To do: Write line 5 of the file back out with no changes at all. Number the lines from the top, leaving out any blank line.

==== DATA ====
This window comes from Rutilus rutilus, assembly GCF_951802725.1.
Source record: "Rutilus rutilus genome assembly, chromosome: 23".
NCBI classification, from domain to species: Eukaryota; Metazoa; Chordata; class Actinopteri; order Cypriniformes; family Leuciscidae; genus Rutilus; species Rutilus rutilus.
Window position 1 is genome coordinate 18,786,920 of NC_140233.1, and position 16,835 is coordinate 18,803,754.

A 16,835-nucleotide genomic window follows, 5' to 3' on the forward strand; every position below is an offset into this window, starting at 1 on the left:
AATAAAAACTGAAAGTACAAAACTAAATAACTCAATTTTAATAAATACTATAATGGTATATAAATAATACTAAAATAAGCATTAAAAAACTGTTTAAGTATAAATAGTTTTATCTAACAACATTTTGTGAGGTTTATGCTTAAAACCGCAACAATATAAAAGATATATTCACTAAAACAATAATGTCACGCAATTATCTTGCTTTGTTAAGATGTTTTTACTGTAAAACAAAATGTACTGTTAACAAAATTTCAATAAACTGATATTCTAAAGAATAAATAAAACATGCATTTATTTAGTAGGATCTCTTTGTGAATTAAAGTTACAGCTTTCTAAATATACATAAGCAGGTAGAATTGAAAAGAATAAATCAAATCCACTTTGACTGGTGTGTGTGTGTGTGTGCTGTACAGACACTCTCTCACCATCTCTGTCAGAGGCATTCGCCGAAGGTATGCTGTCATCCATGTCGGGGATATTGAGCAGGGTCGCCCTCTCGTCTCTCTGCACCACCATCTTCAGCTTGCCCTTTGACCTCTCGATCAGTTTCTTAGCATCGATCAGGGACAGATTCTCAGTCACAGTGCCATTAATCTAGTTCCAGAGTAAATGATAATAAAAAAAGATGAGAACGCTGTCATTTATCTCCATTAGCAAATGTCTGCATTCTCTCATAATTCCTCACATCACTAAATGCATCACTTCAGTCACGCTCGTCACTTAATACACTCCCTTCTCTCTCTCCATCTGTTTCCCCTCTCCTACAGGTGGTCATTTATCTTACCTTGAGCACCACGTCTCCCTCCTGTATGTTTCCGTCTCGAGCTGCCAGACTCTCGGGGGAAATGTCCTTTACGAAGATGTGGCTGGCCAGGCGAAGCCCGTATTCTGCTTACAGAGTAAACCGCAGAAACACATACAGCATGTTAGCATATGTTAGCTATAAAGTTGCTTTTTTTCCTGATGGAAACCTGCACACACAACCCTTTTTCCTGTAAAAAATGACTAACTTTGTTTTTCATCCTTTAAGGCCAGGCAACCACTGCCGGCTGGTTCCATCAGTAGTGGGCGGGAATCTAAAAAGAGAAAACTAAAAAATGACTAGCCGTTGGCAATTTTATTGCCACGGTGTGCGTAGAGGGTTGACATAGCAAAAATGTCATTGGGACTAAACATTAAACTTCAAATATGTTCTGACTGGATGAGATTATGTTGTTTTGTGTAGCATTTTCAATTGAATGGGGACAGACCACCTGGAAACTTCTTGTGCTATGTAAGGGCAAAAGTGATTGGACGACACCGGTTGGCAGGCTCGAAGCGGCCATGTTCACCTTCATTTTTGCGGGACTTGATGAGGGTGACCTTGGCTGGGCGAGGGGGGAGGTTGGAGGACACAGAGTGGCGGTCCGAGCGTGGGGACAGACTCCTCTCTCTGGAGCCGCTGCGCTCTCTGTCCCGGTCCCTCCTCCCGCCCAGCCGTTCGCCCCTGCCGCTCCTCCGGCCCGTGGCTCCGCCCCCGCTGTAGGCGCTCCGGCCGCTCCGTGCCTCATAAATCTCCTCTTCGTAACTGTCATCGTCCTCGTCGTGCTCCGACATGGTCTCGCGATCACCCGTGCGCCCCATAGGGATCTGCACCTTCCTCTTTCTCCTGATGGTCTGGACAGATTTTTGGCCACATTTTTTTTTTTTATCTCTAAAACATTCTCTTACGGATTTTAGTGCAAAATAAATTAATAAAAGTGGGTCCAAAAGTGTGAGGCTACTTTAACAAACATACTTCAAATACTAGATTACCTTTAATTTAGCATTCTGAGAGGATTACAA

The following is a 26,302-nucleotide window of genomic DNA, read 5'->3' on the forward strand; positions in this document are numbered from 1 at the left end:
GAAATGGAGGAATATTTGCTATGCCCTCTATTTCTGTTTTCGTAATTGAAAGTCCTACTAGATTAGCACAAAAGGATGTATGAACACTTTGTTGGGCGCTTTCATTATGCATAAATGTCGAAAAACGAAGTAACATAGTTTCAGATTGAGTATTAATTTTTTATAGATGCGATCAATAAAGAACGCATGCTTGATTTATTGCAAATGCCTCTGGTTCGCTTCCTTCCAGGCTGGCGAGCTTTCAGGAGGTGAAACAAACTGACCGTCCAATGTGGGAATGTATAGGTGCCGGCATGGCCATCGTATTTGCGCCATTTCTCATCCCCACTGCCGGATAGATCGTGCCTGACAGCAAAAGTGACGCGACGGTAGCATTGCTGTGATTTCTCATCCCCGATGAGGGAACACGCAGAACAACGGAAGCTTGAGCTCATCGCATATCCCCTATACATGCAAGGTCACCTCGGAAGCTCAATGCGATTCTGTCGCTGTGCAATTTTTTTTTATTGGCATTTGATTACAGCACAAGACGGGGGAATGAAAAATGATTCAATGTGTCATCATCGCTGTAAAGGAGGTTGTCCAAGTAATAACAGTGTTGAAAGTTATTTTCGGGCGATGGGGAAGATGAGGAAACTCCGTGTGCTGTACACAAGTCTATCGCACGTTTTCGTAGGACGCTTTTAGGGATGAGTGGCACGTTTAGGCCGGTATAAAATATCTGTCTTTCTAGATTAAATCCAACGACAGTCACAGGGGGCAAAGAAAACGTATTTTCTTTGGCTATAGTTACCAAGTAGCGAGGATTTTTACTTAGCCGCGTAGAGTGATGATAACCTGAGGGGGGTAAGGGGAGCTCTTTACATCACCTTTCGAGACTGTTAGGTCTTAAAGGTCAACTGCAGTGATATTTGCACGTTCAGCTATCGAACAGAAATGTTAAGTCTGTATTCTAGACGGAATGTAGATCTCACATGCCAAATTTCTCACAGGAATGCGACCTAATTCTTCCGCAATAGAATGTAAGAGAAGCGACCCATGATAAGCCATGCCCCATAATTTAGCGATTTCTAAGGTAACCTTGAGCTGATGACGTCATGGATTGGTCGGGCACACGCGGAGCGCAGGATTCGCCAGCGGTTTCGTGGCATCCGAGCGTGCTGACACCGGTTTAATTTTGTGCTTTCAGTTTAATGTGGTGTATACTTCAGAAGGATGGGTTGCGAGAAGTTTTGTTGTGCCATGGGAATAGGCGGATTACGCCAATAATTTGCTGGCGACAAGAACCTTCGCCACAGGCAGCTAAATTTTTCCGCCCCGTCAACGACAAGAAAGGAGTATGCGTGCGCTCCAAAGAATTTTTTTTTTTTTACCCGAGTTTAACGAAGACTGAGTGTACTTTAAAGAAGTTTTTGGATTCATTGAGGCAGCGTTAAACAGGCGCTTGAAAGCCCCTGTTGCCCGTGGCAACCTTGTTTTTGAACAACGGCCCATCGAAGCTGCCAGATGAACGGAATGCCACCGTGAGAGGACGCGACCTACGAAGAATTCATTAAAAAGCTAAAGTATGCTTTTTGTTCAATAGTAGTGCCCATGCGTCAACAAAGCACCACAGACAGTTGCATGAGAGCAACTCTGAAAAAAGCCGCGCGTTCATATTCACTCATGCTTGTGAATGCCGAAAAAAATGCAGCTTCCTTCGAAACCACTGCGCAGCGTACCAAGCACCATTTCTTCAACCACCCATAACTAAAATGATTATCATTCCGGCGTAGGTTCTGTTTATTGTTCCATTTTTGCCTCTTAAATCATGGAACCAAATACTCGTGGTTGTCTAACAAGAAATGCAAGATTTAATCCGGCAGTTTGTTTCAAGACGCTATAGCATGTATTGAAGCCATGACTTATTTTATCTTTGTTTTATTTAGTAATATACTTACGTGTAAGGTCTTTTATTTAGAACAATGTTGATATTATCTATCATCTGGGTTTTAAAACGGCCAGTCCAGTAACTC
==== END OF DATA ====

A 16,835-nucleotide genomic window follows, 5' to 3' on the forward strand; every position below is an offset into this window, starting at 1 on the left: